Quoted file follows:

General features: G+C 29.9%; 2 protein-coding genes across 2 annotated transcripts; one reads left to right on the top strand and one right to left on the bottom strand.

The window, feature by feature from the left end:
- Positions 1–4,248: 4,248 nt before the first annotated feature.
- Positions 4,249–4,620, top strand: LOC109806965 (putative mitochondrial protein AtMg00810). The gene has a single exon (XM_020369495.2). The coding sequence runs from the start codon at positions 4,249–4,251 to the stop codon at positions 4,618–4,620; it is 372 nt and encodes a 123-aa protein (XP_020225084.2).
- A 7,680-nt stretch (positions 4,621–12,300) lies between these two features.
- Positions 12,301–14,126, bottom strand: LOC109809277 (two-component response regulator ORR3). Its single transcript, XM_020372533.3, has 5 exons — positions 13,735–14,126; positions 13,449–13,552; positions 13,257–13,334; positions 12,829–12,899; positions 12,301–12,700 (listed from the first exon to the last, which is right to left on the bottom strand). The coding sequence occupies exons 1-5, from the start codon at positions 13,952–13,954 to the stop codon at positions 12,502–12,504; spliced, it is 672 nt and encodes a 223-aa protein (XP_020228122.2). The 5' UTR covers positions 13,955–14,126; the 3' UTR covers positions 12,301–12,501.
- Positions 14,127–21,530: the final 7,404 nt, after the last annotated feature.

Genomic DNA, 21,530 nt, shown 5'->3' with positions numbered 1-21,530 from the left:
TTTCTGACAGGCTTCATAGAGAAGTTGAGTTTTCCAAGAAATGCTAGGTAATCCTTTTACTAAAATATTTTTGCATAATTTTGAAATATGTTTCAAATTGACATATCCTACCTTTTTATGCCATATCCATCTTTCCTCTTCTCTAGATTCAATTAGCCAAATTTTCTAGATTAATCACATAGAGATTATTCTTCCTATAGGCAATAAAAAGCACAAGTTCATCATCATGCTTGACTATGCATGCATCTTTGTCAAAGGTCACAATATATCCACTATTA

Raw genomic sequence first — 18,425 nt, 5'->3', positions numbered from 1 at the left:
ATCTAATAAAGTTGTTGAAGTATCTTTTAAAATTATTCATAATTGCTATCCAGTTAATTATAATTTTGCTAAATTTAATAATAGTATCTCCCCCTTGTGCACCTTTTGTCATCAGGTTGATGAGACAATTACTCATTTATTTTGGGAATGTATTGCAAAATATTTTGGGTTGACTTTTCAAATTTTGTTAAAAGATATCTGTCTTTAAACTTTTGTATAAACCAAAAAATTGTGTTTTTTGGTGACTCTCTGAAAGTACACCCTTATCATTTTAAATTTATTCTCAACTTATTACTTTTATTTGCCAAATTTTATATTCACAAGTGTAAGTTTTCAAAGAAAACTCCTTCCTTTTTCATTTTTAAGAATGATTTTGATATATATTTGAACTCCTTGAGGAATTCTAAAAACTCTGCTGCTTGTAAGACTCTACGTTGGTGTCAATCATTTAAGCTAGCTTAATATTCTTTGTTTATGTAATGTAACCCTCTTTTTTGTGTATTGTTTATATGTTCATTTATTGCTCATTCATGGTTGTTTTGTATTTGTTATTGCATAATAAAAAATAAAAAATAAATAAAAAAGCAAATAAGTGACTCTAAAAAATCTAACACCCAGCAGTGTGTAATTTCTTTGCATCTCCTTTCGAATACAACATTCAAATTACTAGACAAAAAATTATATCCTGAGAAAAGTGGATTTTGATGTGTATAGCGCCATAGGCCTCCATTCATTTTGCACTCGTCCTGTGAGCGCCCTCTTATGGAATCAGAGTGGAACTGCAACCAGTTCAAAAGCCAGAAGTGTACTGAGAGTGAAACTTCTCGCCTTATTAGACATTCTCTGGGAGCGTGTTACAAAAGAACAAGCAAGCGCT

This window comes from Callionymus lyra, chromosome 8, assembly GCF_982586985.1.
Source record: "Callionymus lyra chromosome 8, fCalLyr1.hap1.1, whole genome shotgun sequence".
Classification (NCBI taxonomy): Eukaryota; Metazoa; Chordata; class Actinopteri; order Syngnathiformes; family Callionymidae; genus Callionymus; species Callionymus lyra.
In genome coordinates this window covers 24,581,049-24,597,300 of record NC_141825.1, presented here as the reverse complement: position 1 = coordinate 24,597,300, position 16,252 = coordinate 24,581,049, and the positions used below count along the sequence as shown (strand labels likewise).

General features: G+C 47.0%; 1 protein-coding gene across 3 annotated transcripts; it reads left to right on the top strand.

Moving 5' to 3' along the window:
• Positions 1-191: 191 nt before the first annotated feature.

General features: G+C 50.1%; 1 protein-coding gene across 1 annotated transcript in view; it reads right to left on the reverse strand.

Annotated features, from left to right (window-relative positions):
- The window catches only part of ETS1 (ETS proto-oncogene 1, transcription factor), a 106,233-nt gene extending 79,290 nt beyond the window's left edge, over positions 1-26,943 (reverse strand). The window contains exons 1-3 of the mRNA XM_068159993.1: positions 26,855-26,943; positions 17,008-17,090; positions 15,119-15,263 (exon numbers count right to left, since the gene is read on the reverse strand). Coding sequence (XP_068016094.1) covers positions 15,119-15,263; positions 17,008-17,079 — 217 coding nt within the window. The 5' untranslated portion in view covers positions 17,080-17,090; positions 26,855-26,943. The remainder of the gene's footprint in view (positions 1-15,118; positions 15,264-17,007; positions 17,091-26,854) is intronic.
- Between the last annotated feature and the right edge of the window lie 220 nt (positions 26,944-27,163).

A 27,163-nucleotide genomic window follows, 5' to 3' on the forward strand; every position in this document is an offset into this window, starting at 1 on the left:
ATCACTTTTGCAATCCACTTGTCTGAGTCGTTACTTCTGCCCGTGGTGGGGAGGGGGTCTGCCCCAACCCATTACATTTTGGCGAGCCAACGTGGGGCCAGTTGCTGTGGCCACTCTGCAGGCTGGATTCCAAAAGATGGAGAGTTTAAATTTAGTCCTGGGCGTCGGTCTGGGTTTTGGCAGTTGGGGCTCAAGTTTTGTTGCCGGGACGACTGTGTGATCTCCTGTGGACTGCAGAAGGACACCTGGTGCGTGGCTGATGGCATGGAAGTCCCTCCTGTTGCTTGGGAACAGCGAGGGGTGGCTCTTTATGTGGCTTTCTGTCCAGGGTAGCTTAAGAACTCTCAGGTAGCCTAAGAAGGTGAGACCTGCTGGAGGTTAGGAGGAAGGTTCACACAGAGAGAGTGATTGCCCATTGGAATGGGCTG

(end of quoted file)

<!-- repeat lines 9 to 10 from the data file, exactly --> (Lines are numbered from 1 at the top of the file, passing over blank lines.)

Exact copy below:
TTTCTGACAGGCTTCATAGAGAAGTTGAGTTTTCCAAGAAATGCTAGGTAATCCTTTTACTAAAATATTTTTGCATAATTTTGAAATATGTTTCAAATTGACATATCCTACCTTTTTATGCCATATCCATCTTTCCTCTTCTCTAGATTCAATTAGCCAAATTTTCTAGATTAATCACATAGAGATTATTCTTCCTATAGGCAATAAAAAGCACAAGTTCATCATCATGCTTGACTATGCATGCATCTTTGTCAAAGGTCACAATATATCCACTATTA

Raw genomic sequence first — 18,425 nt, 5'->3', positions numbered from 1 at the left: